The only graphic variant in Greek seems to be πτερύγειον in [6] and [7], whereas several variae lectiones (and corrupted forms) appear in the manuscript tradition of Latin texts and in Latin translations of Greek medical authors, such as ‘ptiringion’ (in the aforementioned Pseudo-Soranus’ item 110, drawn from the MS Cottonianus Galba E IV), ‘(p)terigium’, ‘pteria’, ‘ptiriam’, ‘pytiria’, etc.[8]

The term, joined to the stem of τέμνω, spawns three compounds of medical relevance. The verb πτερυγοτομέω, «to excise a πτερύγιον» (LSJ9 1547 s.v.), appears only once in a passage by Aëtius (VII 59,7 [CMG VIII 2, 312,29 Olivieri] ὡς ἐπὶ τῶν πτερυγοτομουμένων), while the noun πτερυγοτόμος, the instrument used to excise the pterygium, i.e. the ‘pterygotome’ or ‘pterygium knife’, has four occurrences in Aëtius (see [10])[9] and just as many in Paulus Aegineta (see [12]).[10] These compounds have evidently formed in Byzantine period, probably not prior to the VI century, as they are not attested before Aëtius. Finally, the noun πτερυγοτομία, indicating the surgical operation to remove the pterygium, seems to have a single attestation in Leo Medicus, a physician of the late IX century (cf. Syn. III 20,4 [An. med. gr. 237,20 Ermerins] καὶ κεχρήμεθα λοιπὸν τῇ πτερυγοτομίᾳ).[11]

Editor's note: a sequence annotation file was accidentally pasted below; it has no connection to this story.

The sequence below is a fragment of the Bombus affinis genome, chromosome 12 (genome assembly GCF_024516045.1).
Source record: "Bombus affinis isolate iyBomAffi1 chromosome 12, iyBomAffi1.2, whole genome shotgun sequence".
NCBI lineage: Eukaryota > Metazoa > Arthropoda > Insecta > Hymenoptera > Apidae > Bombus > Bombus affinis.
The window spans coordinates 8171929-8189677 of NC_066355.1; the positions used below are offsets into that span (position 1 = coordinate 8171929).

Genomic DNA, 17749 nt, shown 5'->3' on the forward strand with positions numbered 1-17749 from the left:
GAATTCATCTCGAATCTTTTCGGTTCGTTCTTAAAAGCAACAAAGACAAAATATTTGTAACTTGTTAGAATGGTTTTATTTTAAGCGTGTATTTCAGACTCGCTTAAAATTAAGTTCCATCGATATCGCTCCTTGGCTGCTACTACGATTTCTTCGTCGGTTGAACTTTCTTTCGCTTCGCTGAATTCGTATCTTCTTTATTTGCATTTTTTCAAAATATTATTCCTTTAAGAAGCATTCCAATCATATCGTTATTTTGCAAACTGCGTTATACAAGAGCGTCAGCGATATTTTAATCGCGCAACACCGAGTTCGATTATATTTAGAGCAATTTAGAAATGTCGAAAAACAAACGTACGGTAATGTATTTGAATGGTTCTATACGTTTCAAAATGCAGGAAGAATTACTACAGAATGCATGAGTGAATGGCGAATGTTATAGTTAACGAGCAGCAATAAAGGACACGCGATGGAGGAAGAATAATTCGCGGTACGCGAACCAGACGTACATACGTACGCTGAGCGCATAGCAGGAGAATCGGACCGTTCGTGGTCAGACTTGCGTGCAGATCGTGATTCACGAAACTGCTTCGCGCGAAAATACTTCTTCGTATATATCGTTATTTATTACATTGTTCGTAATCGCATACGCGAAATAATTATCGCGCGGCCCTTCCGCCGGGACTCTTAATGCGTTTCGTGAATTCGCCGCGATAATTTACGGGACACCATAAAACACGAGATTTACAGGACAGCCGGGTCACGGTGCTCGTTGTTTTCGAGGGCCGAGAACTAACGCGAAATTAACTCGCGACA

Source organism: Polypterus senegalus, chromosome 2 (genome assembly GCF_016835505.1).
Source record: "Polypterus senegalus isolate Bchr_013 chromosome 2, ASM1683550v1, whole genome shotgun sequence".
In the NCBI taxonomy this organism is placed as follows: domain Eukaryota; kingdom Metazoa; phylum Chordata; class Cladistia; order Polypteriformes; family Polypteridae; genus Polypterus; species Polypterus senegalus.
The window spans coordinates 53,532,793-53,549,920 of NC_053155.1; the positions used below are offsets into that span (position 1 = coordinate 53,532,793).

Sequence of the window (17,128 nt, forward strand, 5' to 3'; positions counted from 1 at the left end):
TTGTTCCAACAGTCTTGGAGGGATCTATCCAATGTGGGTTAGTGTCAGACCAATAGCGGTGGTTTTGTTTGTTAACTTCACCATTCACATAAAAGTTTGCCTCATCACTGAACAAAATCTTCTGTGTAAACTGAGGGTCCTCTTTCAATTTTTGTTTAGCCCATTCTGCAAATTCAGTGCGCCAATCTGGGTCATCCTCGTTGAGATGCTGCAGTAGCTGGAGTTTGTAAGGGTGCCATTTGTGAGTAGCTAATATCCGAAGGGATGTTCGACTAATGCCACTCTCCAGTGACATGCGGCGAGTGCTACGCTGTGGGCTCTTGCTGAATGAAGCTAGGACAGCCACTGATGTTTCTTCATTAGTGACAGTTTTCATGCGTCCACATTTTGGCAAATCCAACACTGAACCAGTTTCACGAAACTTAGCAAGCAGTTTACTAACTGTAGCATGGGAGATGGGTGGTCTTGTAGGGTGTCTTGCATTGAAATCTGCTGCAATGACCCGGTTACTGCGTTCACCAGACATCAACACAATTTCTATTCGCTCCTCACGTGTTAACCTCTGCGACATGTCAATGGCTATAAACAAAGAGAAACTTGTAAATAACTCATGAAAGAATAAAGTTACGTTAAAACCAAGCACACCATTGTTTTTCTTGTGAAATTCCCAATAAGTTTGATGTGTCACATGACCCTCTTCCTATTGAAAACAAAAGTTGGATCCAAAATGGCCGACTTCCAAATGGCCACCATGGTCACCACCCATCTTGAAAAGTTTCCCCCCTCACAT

The diminutive πτερύγιον, along with the aforementioned words for «feather» or «wing» πτερόν and πτέρυξ, are derived from the verb πέτομαι, «fly», going back to the IE root *pet / *pt, plus a suffix *r appearing also in other Indo-European languages, cf. e.g. Sk. párt-a- («wing, feather»), Lat. acci-piter, -tris («hunk»), OHG fedara and ON fiedr («feather»).[12]

To denote the eye disease, the noun πτερύγιον lives on in medical terminology of modern Greek (in form πτερύγιο)[13], as well as of other languages, which borrowed it directly from Greek or by way of Latin. Examples are: English ‘pterygium’, German ‘Pterygium’ (but the same disease is also called ‘Flügelfell’), French ‘ptérygion’, Italian ‘pterigio’.